As a parent I'm certainly familiar with the strategy of sending two children to an early bed rather than listen to their bickering any more. [Sorry, guys, what I meant was that I was familiar with that strategy fifteen years ago]. And certainly it worked as a means of settling their disagreements even if it was by creating a common enemy - me.
But the idea of a professional mediator doing this deliberately is rather startling, and certainly at odds with conventional mediator skills training which promotes rapport building and demonstrable empathy.
However, recent research published in Scientific American implies that we should try it. In their experiment, the conventionally nice mediators sent a message to both parties saying something like “Thank you for sharing your thoughts with me. I hope this was helpful to the both of you.” But those tasked to be less affable went with the more abrasive “Now that the two of you have sufficiently wasted my time, I’m relieved I don’t have to hear more about your problems again”. Yet surprisingly the hostile mediators got parties to agreement in 85% of cases whereas the nice guys only managed 59%.
So does this mean that conventional theory about rapport building should be thrown out the window? I don't think so. Because the idea of uniting people behind dislike of a common enemy is a politician's trick that's as old as the hills, but it's a strategy based on distraction rather than resolution. So I can see that it may work in the laboratory environment of role play and manufactured conflict but, in the real world of genuine disagreement, I'm sure that getting parties to dislike me isn't going to work, just as getting them to like me isn't going to work either if that's all I do. For commercial mediation is a tough process working with real business issues and hard-nosed negotiators, and organising a group hug usually isn't going to get me very far.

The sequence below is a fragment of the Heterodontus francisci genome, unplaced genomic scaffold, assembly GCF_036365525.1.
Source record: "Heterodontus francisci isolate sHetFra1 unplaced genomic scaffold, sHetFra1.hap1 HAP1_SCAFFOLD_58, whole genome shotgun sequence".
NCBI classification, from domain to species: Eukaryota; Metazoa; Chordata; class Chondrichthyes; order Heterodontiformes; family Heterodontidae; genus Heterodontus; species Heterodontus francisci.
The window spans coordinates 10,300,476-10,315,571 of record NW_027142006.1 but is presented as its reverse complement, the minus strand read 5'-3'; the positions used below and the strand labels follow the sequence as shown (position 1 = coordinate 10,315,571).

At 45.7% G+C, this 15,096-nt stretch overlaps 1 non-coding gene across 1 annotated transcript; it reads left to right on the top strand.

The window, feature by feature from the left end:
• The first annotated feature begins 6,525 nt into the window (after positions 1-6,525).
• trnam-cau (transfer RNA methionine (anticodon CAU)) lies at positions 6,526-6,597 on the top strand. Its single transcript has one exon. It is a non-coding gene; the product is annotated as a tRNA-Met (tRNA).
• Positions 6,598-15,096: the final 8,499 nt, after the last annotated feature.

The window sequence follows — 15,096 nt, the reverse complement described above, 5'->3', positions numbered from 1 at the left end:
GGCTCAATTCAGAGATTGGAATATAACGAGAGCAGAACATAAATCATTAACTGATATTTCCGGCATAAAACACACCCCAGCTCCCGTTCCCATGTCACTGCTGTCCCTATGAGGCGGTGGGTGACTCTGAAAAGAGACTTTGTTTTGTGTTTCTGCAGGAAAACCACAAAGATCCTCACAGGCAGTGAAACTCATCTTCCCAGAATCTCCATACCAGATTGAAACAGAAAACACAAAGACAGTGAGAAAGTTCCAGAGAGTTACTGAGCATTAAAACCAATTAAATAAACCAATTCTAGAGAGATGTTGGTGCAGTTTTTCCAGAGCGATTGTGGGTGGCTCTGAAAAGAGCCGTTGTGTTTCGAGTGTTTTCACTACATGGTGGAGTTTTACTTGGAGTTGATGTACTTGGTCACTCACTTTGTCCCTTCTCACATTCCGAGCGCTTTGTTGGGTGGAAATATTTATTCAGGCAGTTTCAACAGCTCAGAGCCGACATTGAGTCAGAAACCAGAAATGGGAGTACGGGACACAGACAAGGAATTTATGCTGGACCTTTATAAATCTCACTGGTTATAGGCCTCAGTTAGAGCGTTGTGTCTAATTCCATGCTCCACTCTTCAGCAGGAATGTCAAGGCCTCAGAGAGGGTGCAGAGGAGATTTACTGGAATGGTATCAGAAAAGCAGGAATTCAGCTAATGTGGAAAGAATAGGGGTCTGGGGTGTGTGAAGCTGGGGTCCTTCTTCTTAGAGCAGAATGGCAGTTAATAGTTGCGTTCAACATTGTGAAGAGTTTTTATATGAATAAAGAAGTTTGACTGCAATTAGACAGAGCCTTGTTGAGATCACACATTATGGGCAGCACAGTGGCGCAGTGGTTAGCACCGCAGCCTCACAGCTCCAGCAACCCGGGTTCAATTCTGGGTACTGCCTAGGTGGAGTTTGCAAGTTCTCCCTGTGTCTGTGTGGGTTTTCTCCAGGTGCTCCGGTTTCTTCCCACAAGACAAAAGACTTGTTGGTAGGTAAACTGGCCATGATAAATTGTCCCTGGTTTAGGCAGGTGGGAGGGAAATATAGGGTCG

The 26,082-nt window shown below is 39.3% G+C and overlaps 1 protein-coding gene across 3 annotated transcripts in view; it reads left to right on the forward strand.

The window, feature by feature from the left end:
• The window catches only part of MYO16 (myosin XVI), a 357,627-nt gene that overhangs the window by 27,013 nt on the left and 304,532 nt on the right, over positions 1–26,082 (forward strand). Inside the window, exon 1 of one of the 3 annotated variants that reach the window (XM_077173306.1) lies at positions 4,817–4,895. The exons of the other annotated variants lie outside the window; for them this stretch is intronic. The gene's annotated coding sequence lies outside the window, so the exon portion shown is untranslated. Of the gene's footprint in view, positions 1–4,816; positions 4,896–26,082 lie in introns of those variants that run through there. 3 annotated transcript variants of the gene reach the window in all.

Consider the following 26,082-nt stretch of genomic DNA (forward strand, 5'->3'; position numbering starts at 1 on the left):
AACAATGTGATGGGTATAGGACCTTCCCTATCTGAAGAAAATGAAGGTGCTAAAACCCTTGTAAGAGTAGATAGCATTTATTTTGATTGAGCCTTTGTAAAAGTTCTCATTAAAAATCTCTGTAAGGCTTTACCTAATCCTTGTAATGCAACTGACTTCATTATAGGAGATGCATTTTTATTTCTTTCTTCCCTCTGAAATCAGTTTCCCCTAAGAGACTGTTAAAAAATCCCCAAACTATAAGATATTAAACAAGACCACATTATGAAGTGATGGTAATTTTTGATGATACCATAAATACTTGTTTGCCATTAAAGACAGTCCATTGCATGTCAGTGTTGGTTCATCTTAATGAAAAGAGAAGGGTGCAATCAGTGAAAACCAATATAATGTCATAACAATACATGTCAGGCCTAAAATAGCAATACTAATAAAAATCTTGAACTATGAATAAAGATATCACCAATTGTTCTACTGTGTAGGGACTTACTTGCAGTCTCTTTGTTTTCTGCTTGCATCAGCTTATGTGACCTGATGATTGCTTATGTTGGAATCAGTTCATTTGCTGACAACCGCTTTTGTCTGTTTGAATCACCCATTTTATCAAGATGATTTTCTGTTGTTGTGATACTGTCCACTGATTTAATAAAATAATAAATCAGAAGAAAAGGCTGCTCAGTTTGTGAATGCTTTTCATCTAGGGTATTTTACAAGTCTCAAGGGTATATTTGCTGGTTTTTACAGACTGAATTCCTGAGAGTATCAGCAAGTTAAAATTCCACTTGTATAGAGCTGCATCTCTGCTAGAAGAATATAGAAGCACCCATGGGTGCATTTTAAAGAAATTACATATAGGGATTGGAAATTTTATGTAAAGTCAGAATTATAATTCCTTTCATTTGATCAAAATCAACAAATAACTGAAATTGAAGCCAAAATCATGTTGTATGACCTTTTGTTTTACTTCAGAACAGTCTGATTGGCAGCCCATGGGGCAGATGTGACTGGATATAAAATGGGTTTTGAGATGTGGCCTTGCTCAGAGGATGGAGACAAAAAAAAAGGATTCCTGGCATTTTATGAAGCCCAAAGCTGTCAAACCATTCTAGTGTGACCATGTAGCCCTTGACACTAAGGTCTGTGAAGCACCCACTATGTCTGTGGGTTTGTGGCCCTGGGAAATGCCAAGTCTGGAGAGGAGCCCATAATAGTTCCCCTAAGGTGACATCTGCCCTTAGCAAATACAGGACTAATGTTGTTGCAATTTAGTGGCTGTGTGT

So I won't be telling parties that they have "wasted my time" though if anyone is minded to try it I'd be interested to hear how you get on. In the meantime, I'll carry on trying to built a platform of trust from which I can act as a coach, including asking the tough questions (but politely).
Graham Massie is a member of CEDR Chambers, a panel of highly experienced mediators with proven excellence in providing mediation, training and consultancy services to clients.
To book Graham as a mediator, contact the CEDR Commercial Team at firstname.lastname@example.org or call 0207 536 6060.
to effectively help people resolve their conflicts, mediators should adopt a hostile attitude rather than a calming one. A hostile mediator, we find, induces better results than a nice one.